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Iceland Ex-Premier Charged, Could Others Follow?

Geir Haarde, Iceland's former prime minister, has been charged with criminal negligence over his part in the collapse of the country's banking sector in 2008, the first credible attempt to hold a head of government accountable for the failures in oversight that led to the global financial crisis.

Punkaharju, FINLAND: Iceland's Prime Minister Geir H. Haarde waves to photographers after steering a timber tractor during the Nordic premiers meeting in Punkaharju, 19 June 2007. The Nordic Prime Ministers meet in Punkaharju to discuss current topics on the United Nations and the European Union. AFP PHOTO LEHTIKUVA / Pekka Sakki *** FINLAND OUT *** (Photo credit should read PEKKA SAKKI/AFP/Getty Images)
Pekka Sakki
Punkaharju, FINLAND: Iceland's Prime Minister Geir H. Haarde waves to photographers after steering a timber tractor during the Nordic premiers meeting in Punkaharju, 19 June 2007. The Nordic Prime Ministers meet in Punkaharju to discuss current topics on the United Nations and the European Union. AFP PHOTO LEHTIKUVA / Pekka Sakki *** FINLAND OUT *** (Photo credit should read PEKKA SAKKI/AFP/Getty Images)

The banking crisis and economic downturn has brought down governments - most recently Portugal - and seen others lose at the ballot box. However, none to date has been hauled before a court.

"This is of course a unique thing here for us, and would have been absolutely inconceivable before the crisis," Eirikur Bergmann, director of the Centre for European Studies at Bifrost University in Iceland told CNBC.com.

"Some people see this as part of the recovery process, part of getting out of the mess, trying to properly analyze what happened and trying to hold people accountable. But at the same time, other people feel that this is merely a political vendetta, a political court. There are very mixed feelings in the country on this process," Bergmann said.

"This is really difficult for Iceland. Iceland is a really small society and this is one of the things that is ripping the society apart a bit."

Iceland's economic boom was fuelled by the creation of a large and leveraged financial sector that grew rapidly and became internationally acquisitive. The banks accumulated vast liabilities in foreign currencies and, when the global financial crisis hit, the country's small central bank was unable to act, as other central banks were, as a lender of last resort.

Iceland's banks, while possibly still solvent, were caught in a liquidity crisis that the government could not help them out of. Within two weeks in 2008, Iceland's three biggest banks – Glitnir, Landsbanki and Kaupthing – went into receivership.

That November, the International Monetary Fund and the Nordic countries – Denmark, Finland, Sweden and Norway – prepared a 4.6 billion euro ($6.7 billion) bailout of Iceland.

The collapse of the online bank Icesave, a unit of Landsbanki, caused diplomatic tensions, with the Netherlands and the UK insisting on repayment of the 4 billion euros lost by customers in their respective countries. In two referendums, in 2010 and 2011, Icelandic voters rejected a government plan to pay back the debt.

Without a global reserve currency or the huge liquidity reserves of the Eurozone behind it, the growth of the banking industry in Iceland was reckless, economists Willem Buiter and Anne Sibert wrote in 2008.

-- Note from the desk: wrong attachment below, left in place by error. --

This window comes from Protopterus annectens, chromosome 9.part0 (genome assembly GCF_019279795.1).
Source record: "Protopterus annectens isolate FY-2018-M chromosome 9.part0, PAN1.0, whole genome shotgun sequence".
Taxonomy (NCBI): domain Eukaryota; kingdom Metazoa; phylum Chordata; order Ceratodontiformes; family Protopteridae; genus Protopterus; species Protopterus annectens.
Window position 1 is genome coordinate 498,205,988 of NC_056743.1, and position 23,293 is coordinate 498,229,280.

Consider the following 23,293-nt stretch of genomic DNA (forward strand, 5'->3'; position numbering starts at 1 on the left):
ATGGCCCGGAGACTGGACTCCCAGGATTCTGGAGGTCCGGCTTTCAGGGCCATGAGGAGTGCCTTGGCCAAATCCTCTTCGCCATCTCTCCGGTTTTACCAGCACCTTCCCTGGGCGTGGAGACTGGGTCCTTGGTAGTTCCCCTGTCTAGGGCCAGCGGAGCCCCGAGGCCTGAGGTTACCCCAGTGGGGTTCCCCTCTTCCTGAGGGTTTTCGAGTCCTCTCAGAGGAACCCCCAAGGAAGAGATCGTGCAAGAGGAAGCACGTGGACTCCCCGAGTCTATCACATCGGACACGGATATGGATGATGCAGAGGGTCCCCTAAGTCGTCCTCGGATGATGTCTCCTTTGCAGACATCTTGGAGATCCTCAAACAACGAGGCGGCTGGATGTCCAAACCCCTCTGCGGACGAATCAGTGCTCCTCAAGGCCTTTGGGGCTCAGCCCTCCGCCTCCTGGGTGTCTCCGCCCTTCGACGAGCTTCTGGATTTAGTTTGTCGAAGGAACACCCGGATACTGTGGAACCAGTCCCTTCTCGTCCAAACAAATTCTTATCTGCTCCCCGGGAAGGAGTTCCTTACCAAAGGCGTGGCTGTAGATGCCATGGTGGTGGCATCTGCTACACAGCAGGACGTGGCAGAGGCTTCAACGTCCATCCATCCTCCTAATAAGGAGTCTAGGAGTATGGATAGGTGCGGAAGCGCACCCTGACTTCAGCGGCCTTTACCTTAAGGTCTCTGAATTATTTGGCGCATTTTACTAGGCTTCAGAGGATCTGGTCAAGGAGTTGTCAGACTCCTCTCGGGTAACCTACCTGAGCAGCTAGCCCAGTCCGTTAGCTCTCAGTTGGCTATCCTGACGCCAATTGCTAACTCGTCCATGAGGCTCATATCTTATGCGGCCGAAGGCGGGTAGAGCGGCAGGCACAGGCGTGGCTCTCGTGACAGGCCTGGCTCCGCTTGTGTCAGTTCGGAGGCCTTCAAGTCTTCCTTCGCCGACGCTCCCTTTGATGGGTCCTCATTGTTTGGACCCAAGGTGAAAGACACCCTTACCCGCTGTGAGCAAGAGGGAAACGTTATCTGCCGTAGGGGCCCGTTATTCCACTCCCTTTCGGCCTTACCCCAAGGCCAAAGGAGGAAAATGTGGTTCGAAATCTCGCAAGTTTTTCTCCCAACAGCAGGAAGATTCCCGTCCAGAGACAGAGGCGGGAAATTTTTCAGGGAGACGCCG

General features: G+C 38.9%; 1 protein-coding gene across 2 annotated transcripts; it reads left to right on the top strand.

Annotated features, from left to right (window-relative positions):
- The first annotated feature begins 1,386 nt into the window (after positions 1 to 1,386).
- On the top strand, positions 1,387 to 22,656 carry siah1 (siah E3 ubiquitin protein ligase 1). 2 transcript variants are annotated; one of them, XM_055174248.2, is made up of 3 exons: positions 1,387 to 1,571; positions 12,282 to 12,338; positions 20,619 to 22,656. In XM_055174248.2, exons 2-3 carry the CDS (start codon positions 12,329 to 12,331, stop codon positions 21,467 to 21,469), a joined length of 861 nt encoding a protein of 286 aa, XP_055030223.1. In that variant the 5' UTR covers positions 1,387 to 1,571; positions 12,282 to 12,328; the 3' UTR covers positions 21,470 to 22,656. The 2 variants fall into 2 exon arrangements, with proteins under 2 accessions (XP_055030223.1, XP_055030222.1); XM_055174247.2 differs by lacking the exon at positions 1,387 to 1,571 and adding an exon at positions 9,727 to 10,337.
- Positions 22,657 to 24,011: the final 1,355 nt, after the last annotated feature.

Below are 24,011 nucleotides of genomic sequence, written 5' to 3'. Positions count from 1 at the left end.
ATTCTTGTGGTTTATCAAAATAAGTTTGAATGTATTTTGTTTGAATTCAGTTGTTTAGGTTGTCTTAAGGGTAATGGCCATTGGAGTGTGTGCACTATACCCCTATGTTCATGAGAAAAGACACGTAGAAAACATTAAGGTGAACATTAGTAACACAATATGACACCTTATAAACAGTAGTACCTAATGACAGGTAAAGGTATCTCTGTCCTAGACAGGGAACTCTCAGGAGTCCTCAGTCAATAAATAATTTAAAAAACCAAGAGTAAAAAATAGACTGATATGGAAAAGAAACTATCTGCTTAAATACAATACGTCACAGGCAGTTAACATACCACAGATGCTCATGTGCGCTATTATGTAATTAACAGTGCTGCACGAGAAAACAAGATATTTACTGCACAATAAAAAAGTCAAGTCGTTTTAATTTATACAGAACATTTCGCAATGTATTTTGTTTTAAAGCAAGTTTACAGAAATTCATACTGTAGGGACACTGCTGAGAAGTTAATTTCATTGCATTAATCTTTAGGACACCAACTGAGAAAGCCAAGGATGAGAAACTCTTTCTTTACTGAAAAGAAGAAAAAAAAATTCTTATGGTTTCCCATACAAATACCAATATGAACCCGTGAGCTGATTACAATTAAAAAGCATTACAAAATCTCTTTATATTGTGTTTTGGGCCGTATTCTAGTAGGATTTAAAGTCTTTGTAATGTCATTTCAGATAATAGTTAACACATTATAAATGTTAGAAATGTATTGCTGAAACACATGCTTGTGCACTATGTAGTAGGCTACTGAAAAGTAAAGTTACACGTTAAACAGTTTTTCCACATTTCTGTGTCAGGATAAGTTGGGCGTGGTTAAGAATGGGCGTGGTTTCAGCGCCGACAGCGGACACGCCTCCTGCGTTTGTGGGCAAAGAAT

"If Iceland was unwilling to take that step (and join the euro), it should not have grown a massive on-shore internationally exposed banking sector," Buiter and Sibert wrote.

"This was clear in July 2008, as it was in April 2008 and in January 2008... We are pretty sure this ought to have been clear in 2006, 2004 or 2000. The Icelandic banks’ business model and Iceland’s global banking ambitions were incompatible with its tiny size and minor-league currency, even if the banks did not have any fundamental insolvency problems."

Iceland is returning to the capital markets this week for the first time since the banking crisis and, whether charging its former prime minister is catharsis or a real desire for accountability, its other attempts at reform are on track, according to the IMF. The Fund released a fresh tranche of its loan last Friday, and said that it expects the country to return to growth later this year.

"Obviously the sooner Iceland can return to markets the better," Julie Kozak, the IMF's mission chief for the country told reporters earlier this week. "It's a very strong signal of a normalization of Iceland's relationship with international capital markets and that's an important signal and it's important for confidence going forward."

Critics say that Iceland's high unemployment rates – currently around 7.5 percent, according to the IMF's 2011 World Economic Outlook – as well as its need to remove capital controls and the ongoing concerns over the Icesave debt, could weigh on its attempts to raise fresh capital.

Barclays Capital, UBS and Citigroup are leading the sale of the anticipated $1 billion issue.

Whether Iceland's image is rehabilitated or not, the precedent set by Haarde's negligence charges could have far-reaching effects, Bergmann told CNBC.com.

"It speaks to the whole financial crisis worldwide. What happened in Iceland isn't greater than what happened in other places. The devastation here is not greater than the devastation felt in Ireland, Portugal, Greece, even parts of the UK. So of course this is in some way a precedent in how countries can deal with a crisis of this magnitude," he said.

"I guess the feeling is that it is the government's job to set up the framework around the financial system, in a way that it can't collapse the whole economy, and if it is proven negligent in that, it should be held accountable."

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